I'm ashamed to say that too much of it rang true. Less so on the language side - there's some PHP-bashing in the Liverpool tech community, but personally at least, I'm language-agnostic enough that my general take is to use whichever language best suits your needs. I think people should generally be heading away from PHP for new developments, but beyond that any of Ruby/Python/Node JS work for most applications. Each have their niches to which they're better suited, but availability of developers and your existing knowledge of the language are equally important factors in that choice.
I think my unthinking contempt comes across in my lament of there not being enough "proper tech firms" in the area. The problem isn't with the agencies or firms using software/the 'Net to enable them to build better businesses, it's just tricky to pin down exactly what I mean and a disdain for agencies, etc. is a lazy shorthand because I can't express things properly.
I want there to be more people in the community doing interesting work in tech, pushing the boundaries of what's possible, or at least keeping up with where the boundaries are. I want more people in strategy meetings with the council and the LEP to be proposing projects that show they understand the real possibilities of digital.
What I want is to raise the level of ambition in Liverpool's tech and digital community. That will make it harder for some of the companies to put out a perfectly-passable app and laud it as ground-breaking innovation. It's not about making their lives harder, it's about recognising that the really exciting work is harder than that and building a community that rewards technical talent rather than marketing talent. Successful businesses do need marketing and sales, but to compete in a global marketplace that needs to be built on a foundation of solid tech.
We aren't going to attract the best technologists to the city if we're showcasing run-of-the-mill companies. We need to find ways to help the existing companies get better, help us good technologists (he says snobbishly assuming he's one of them) find each other, and educate the support organisations (including the council, LEP, etc.) to recognise good tech over good bullshit (to pick extremes).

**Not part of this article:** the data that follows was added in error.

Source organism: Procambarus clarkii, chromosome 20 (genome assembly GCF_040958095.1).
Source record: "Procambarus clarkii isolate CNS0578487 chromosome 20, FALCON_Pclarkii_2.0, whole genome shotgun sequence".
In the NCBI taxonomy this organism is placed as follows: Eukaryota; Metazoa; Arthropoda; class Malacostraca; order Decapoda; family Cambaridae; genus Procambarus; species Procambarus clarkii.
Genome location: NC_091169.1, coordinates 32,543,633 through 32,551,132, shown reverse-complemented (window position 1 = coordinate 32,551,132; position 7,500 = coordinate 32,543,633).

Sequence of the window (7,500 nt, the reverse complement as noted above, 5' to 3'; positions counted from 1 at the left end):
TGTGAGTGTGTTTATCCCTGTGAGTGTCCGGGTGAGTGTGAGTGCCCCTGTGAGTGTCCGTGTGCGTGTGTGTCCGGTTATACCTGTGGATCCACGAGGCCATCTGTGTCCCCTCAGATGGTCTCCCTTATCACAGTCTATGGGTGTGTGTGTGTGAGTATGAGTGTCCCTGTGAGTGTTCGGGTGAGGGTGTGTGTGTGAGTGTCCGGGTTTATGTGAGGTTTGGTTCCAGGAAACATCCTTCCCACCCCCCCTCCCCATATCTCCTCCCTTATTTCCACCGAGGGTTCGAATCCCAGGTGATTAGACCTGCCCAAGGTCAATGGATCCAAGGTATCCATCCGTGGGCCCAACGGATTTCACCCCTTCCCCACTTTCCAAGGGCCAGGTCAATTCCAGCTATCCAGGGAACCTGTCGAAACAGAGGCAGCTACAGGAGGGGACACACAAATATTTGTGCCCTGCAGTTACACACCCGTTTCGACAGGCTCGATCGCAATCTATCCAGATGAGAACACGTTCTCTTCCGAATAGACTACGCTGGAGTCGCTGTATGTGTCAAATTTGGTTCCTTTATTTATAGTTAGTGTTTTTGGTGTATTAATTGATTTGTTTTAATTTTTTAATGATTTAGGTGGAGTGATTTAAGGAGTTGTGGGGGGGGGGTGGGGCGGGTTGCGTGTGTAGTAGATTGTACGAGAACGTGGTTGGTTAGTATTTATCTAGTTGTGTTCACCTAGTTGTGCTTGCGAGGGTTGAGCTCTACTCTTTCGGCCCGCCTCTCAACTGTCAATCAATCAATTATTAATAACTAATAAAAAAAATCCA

And I'm going to try to be less down on agencies and to continue to strive for better ways to explain what I really mean.
Fourteen years and still this time of year feels a bit dislocated. Moments like the one on Thursday night when mid-Christmas-party the club we were in played The Smiths' There is a light that never goes out... Which always makes me think of Karen and Stewart, it just jars more set against the festivities. Not that there's anything wrong with the feelings.
This year it would have been great to share my discovery of Outfit. They've had a reasonable amount of radio airplay, although not as much as they deserve. I first properly became aware of them when I went to their second album launch gig at the Kazimier in the summer - I recognised some of their first album when I heard it, but couldn't name it beforehand.
I've since bought both albums although I think the second one is the stronger of the two. My favourite track is Smart Thing, although the whole album sums up the summer for me.
And in another quirk of fate, a couple of hours before I was in a club listening to The Smiths on Thursday, I shared a karaoke booth with Outfit's lead singer...
Yesterday was the first Code for Liverpool hackday. I'm still revelling in the happy feeling of having been part of it.
I think most people would have missed it, but for me it was a telling sign, a weak signal, of Liverpool's maturing tech scene.
Over the course of the day over a dozen interested citizens, with a wide range of skills, came together and collaborated on a range of projects with the loose aim of making life in the city better.
And it was a joy to behold. Watching a group of people use their skills and knowledge of how to mix digital tools with the more traditional let me experience first-hand the true power of loose collaboration. Something I've just marvelled at from afar with things like the IndieWeb hackdays in the past.
I've been to, and organised, lots of hackdays, etc. in the past, but I think it was the level of familiarity among a majority (but far from all) attendees that let us get on with doing things.
It's hard to explain why it was so edifying - it was in a mass of tiny interactions.
Ross Jones just getting on with things and setting up a Pirate Pad to take notes. Me getting up and writing down the URL for that on the whiteboard so latecomers could easily get up to speed. Brett Lempereur picking up one of the project ideas and just starting to hunt down code libraries to implement it. Kate North - while digging into spending data - keeping an eye on who hadn't found something to do, as were a few of us, but then finding ways to draw them in. Zarino Zappia coming back after a few hours away giving out Awesome Fivers and just diving back in whilst giving impromptu Github lessons. Ross Dalziel slipping in and quietly getting on with something, before dropping an amazing text adventure as documentation on us as he had to head off.
And lots, lots more. I loved being part of it.